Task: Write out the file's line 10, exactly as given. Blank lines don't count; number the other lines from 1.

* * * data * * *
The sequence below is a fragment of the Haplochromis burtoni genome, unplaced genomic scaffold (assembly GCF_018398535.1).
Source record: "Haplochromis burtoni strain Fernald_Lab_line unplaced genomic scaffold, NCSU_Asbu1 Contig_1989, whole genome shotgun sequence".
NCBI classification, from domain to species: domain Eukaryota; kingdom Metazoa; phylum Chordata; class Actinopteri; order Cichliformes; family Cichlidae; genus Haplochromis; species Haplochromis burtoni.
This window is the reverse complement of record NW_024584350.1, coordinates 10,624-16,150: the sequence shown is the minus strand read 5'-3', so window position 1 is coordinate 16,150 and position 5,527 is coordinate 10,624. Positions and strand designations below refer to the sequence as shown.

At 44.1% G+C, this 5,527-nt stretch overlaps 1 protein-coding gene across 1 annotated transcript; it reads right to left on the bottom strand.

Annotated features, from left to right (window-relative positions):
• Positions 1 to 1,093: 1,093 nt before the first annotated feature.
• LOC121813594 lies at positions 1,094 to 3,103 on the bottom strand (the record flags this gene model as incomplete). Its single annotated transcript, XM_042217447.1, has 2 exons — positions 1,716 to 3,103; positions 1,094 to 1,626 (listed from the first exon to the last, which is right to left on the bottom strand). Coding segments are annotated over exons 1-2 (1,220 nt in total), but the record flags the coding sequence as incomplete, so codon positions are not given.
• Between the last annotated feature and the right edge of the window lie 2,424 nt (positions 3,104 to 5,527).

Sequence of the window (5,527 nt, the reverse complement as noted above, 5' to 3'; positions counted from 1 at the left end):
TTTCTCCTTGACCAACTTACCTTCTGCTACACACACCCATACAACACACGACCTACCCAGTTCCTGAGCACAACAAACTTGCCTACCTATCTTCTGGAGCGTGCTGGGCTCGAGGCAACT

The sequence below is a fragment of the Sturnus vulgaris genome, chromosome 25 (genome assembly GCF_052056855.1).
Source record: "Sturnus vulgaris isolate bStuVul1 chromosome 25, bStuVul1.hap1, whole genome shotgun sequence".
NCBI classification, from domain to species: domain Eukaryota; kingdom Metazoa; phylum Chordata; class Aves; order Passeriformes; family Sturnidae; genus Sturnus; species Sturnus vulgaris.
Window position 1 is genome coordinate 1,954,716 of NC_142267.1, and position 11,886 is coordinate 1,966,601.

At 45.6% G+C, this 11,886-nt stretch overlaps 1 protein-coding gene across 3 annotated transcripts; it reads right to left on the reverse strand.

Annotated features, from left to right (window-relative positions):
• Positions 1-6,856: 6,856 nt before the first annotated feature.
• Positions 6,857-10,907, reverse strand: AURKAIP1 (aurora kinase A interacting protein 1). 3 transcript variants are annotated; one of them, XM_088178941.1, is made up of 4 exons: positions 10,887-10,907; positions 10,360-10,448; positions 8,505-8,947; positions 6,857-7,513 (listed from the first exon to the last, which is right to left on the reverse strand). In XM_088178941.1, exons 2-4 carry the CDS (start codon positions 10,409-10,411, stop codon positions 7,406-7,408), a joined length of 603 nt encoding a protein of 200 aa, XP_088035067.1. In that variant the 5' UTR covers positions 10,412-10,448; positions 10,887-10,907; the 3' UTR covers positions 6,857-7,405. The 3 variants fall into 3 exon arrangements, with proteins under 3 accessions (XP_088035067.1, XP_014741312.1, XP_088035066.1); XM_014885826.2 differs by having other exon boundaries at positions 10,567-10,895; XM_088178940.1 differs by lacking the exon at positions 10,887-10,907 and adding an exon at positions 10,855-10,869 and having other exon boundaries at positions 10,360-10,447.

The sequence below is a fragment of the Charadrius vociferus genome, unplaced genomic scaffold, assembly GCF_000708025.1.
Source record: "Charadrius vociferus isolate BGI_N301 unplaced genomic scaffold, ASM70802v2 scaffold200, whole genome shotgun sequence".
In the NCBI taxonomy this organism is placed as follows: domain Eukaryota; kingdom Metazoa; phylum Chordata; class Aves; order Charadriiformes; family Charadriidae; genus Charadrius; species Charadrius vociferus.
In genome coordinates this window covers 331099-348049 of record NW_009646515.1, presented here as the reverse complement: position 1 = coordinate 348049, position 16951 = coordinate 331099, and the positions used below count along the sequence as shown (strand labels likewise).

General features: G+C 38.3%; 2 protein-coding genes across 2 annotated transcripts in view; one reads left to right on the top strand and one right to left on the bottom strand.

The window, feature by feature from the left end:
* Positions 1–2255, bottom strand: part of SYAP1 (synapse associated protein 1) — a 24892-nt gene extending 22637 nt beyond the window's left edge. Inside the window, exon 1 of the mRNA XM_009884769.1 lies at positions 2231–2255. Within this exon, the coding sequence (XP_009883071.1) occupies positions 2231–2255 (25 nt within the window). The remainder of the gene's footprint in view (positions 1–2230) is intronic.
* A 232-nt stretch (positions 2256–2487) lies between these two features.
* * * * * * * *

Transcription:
Sequence of the window (5,527 nt, the reverse complement as noted above, 5' to 3'; positions counted from 1 at the left end):